Anyway, we’d love to hear more of his quips in Beyond the Spider-Verse, even if he has become a dangerous multi-dimension entity that can wipe out the balance of the Multiverse.


#5. Jeff Davis’s fight with the Spot.

Well, it’s actually not a fight, since the officer was only a victim in Miles and the Spot’s cat-and-mouse game. In a version, Jefferson falls into a portal, luckily lands on a surface, gets up, and then makes a slight complaint. The other movie just barely shows his face and then skips straight to Miles’s fight.


#6. Gwen Stacy looking at The Spot’s hologram.

Much to Miles’s disappointment, Gwen is primarily in his universe to investigate the hole villain. Using Miguel’s latest hologram technology, the heroine tracks after what the Spot was doing in the past, which he said “Which would not be good” in one version, and “Oh, what the heck” in the other, before starting the collider. The outcome is dreadful all the same, though.


#7. The “Chai Tea” part.

Don’t get mad at me for saying this, Pavitr. In Mumbattan, Spider-Man India gives Miles a good pep-talk about saying “chai tea”, which is no different from saying “tea tea”, and then asks the latter if they say “coffee coffee” in his universe. In one movie, Miles replies “Sorry” repeatedly, while denying “No! No!” in the other. Easily one of the most hilarious sequences in the movie.


#8. Hobie Brown’s entrance.

Hobie literally makes his entrance with a bang, breaking the barrier between Miles and the Spot, and follows up with some sick guitar riffs. In one of the versions, a “Hobie” text briefly appears above his head, while the other has none. It’s still an epic scene to say the least, and is why we all love this rebellious Spider-Man variant.


#9. Gwen looking for Miles after he saved Captain Singh.

After Miles saved Captain Singh, Gayatri’s father, which is dubbed by Miguel as a disturbance to the canon event, the two crash into the bridge, and everything collapses on them. Gwen, fearing that Miles might have lost his life in the process, panickingly finds him under the rubble. In one version, Gwen says a few words while looking for him, such as “Oh no”, and “Please don’t”, while in the other one, she just shakes her head and doesn’t say anything.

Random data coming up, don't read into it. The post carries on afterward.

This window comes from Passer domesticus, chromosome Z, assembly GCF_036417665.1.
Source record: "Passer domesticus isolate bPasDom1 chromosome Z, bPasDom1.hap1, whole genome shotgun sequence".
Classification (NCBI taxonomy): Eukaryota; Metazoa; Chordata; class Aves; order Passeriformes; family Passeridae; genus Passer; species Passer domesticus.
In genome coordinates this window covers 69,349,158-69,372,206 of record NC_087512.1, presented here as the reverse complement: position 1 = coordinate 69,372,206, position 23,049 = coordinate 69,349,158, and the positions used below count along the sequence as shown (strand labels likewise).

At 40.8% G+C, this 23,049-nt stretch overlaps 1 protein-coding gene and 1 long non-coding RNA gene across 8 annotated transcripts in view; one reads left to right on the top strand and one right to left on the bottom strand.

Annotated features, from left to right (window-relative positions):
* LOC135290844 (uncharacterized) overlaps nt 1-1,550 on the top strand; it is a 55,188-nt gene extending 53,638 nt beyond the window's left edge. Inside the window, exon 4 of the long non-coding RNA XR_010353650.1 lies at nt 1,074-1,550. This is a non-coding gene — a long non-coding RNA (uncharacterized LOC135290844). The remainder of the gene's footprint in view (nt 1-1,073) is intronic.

#10. Ben Reilly’s rare interaction with Miles.

Ben Reilly/Scarlet Spider is also a much-anticipated version of Web-Slinger in the animated movie, and his interaction with Miles, while rare, also differs in both movie versions. In one of them, after locking Miles in his arms during their fall, Ben says: “I’ve got you trapped in my well-defined musculature, so don’t even.”, while flexing “This one is called the sleeper holder, I’m using my bicep to constrict your…” in the other. It doesn’t matter though, since Miles briefly makes his escape afterward with relative ease.


#11. Mary Jane’s line with her husband.

We’re all glad to see Peter B. Parker manages to turn his life around, reconcile with MJ, and they even have a daughter, Mayday. We also get to see their interaction when Peter comes back to his reality, MJ welcomes her husband with “Hi, huh. How was work” in one version. On the other, the “Hi, huh” is missing. Of course, Peter avoids mentioning him bringing along Mayday for his Spider Society shenanigans, but MJ easily sees right through his lies.

What do you think about these slight adjustments in both movies? Would you want to watch Spider-Man: Across the Spider-Verse again? Let us know in the comment.